Syria’s Migrant Wave Challenges Europe,

 John Metzlerby John J. Metzler

Weirs Times Contributing Writer

UNITED NATIONS – The scenes of Syrians fleeing their homeland and pouring on to the roads and rail links of Greece and the Balkans create an almost Biblical image. Exodus comes to mind. Not since WWII have such a large surge of refugees fleeing civil war and conflict, been moving through the gates of Europe and most especially towards Germany.

While European Union governments are genuinely overwhelmed by the sheer numbers of Syrians, Afghans and Iraqis, there’s a growing helplessness about how to offer the refugees humanitarian aid, and the bigger issue of granting political asylum, namely the right to legally settle.

The majority of those fleeing Syria’s chaos wish to go to prosperous Germany. Germany’s Christian Democratic coalition government welcomes them on humanitarian grounds and expects to receive about 800,000 refugees this year, a staggeringly large number. While accepting the majority of the migrants, Chancellor Angela Merkel has stressed the need for burden sharing among other European states.

While European Union leaders point fingers, play a blame game among themselves, and rationalize why there’s no room in their countries for Syria’s broken families at the end of a long and dangerous trek from the war torn Middle East, there’s an obvious answer few have dare spoken of.

Why not resettle them in the oil rich Arab states?

It’s not that the Arabs have done nothing to help their cousins; the Kingdom of Jordan and Lebanon have been on the forefront of resettlement efforts since the Syrian conflict boiled over four years ago, Jordan hosts 620,000, Lebanon 1 million, and neighboring non-Arab Turkey almost 2 million. The bitter fruits of the so called Arab-Spring?

No, I’m not talking about these countries. They have earned regional and worldwide respect. Something like every fourth person in Lebanon is a refugee. I refer to the rich Arab states such as Saudi Arabia, Kuwait, Qatar, and the Emirates, who have the resources and the room to house their fellow “Arab Brothers” from Syria and Iraq.

To state the obvious, in such Arab Kingdoms, the refugees would largely share the same culture, speak the same language, and worship the same Islamic religion. These Arab states would find new workers who would be happy to have a safe home. But are they being welcomed? No.

While Christian Arabs from Syria and Iraq would not be welcome in Saudi Arabia, those smaller migrant numbers could be more easily processed for European resettlement.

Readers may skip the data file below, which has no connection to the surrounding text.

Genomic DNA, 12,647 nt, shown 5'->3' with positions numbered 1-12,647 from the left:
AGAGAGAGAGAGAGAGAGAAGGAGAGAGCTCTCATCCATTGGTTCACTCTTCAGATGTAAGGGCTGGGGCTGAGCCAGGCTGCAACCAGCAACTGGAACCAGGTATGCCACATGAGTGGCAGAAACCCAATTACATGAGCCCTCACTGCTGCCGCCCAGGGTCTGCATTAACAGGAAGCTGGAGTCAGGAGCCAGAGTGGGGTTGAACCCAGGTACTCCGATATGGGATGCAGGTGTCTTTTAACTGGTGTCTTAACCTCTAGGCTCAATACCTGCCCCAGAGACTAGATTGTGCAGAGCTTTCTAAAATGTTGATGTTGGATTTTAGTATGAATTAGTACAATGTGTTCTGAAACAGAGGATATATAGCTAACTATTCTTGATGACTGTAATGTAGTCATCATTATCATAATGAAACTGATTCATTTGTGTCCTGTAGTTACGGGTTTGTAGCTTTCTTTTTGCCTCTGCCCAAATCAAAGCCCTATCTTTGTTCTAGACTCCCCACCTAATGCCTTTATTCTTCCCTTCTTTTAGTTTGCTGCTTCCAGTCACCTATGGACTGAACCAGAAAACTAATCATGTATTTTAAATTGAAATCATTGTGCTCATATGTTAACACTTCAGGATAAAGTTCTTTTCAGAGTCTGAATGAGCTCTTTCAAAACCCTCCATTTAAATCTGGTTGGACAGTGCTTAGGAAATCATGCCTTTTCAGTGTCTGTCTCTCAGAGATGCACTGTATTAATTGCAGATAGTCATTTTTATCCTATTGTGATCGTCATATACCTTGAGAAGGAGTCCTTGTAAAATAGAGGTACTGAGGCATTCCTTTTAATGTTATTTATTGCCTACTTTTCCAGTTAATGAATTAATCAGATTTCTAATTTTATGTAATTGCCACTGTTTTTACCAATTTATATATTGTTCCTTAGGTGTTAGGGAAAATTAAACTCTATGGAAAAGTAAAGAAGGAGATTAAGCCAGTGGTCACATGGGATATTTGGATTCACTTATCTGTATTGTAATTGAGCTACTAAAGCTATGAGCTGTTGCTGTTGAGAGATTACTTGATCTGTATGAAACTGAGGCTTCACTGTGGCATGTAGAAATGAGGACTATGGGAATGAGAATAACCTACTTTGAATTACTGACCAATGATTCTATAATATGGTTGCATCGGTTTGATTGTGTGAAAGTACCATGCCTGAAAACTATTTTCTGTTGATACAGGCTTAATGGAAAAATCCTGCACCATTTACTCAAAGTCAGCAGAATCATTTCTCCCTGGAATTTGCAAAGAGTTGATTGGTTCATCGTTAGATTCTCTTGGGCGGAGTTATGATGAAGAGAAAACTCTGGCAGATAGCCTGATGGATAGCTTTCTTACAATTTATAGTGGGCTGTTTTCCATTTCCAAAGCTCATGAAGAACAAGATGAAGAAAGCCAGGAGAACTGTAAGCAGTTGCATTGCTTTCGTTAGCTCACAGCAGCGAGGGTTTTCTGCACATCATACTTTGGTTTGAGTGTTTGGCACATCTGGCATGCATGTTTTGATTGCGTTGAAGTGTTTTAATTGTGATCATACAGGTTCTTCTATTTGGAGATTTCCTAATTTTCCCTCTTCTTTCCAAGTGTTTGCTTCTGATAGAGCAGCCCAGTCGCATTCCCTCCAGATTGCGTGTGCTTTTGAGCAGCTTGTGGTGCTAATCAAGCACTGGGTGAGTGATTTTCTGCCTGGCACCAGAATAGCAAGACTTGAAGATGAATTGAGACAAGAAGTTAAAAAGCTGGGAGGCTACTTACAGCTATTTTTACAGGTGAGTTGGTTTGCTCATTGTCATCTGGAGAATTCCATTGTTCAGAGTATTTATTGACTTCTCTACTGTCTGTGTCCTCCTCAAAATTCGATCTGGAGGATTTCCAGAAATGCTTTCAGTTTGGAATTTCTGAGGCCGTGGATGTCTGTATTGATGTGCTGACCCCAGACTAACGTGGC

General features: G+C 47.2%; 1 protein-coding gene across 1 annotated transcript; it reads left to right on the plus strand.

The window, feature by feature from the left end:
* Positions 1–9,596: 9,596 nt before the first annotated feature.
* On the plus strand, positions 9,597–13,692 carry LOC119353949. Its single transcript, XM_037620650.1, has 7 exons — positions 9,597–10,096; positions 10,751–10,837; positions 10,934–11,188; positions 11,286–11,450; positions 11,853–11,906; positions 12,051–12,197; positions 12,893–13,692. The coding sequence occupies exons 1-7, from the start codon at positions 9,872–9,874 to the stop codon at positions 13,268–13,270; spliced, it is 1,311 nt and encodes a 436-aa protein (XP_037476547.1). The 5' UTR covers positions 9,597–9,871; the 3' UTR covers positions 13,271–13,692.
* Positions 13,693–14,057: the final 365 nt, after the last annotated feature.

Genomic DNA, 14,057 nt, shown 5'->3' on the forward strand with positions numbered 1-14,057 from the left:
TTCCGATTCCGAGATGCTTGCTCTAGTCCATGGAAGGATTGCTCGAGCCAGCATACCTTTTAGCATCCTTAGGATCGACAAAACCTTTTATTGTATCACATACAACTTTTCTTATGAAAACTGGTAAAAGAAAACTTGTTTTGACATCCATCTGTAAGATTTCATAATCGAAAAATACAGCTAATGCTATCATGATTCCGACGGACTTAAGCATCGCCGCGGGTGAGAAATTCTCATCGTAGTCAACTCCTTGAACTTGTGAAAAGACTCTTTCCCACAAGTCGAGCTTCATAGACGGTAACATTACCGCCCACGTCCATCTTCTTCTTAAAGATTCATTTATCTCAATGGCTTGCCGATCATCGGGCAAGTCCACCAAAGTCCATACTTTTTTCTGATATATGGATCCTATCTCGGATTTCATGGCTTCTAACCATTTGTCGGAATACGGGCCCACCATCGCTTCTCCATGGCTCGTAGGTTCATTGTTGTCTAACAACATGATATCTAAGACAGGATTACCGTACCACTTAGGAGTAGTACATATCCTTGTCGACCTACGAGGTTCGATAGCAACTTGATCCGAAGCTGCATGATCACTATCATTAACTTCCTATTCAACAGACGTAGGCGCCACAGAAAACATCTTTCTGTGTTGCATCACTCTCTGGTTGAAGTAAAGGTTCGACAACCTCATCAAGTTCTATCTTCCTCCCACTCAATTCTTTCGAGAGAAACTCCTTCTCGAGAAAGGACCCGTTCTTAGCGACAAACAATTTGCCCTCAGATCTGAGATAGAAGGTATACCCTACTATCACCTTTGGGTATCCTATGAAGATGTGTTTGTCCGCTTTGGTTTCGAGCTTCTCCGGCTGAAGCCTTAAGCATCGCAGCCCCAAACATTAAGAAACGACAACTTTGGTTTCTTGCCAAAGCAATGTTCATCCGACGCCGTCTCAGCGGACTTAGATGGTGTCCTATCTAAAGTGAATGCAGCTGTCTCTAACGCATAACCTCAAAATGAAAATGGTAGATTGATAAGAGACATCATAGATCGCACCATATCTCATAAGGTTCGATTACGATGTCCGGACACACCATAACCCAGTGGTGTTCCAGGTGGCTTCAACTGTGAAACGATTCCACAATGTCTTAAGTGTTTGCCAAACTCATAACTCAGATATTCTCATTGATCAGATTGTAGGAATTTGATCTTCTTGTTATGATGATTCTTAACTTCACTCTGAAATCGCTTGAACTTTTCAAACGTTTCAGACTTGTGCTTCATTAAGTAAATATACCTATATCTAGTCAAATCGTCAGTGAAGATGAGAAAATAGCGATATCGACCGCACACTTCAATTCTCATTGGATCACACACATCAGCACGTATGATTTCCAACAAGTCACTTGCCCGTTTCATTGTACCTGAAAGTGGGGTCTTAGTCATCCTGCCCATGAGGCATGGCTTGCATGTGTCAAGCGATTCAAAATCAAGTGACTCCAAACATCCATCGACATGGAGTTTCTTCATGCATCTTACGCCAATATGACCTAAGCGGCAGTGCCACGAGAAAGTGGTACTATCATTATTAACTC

No doubt many of the Arab petrodollar states will be shamed into offering dollops of cash in solidarity with their “brothers seeking asylum.” But shall Saudi Arabia or Kuwait have the heart to accept some of these migrants from the swelling camps in Jordan and Lebanon?

Hungary’s government has been scorned for its inept but understandable reactions; here’s a small post-Soviet country of ten million people being flooded by a migrant tsunami being channeled through Serbia. The thousands of refugees in Budapest milling round the Keleti Train Station waiting for trains to Austria and beyond to Germany need to be processed properly.

Given that Hungary is a sovereign country, it has the right to screen and identify these migrants before they surge then passport free through the European Union’s borderless states. Security, safety and sanity argue in favor knowing WHO is coming into Hungary and then having free access throughout Europe which the Schengen Agreements allows for.

“The first and most important task is to gain control over the outer border of the European Union,” Hungarian Foreign Minister Peter Szijjarto stated.

Indeed many of these downtrodden are the victims of human traffickers. Others could be jihadi sleeper cell terrorists slipped in with the tragic mass of humanity.

Germany’s Chancellor Merkel described the crisis as not just a, “challenge at the national level, but for the EU as a whole.” The Berlin government has pledged $6.7 billion for migrant aid.

Stephen O’Brien, the UN’s new humanitarian coordinator stated that since the conflict began, over 250,000 Syrians have been killed, 7.6 million have been displaced inside their country, and over four million have fled across borders. Over one million have fled Syria this year alone!

As the Syrian crisis progresses, the United Nations and the world community are doing a reasonably good job of treating the humanitarian symptoms of the conflict, but a woefully inadequate task in solving Syria’s political problems. As this column has endlessly stated, nearly one half of ALL Syrians are either internally displaced or refugees from their homeland!

Is the world comfortable with this?

John J. Metzler is a United Nations correspondent covering diplomatic and defense issues. He is the author of Divided Dynamism The Diplomacy of Separated Nations: Germany, Korea, China (2014).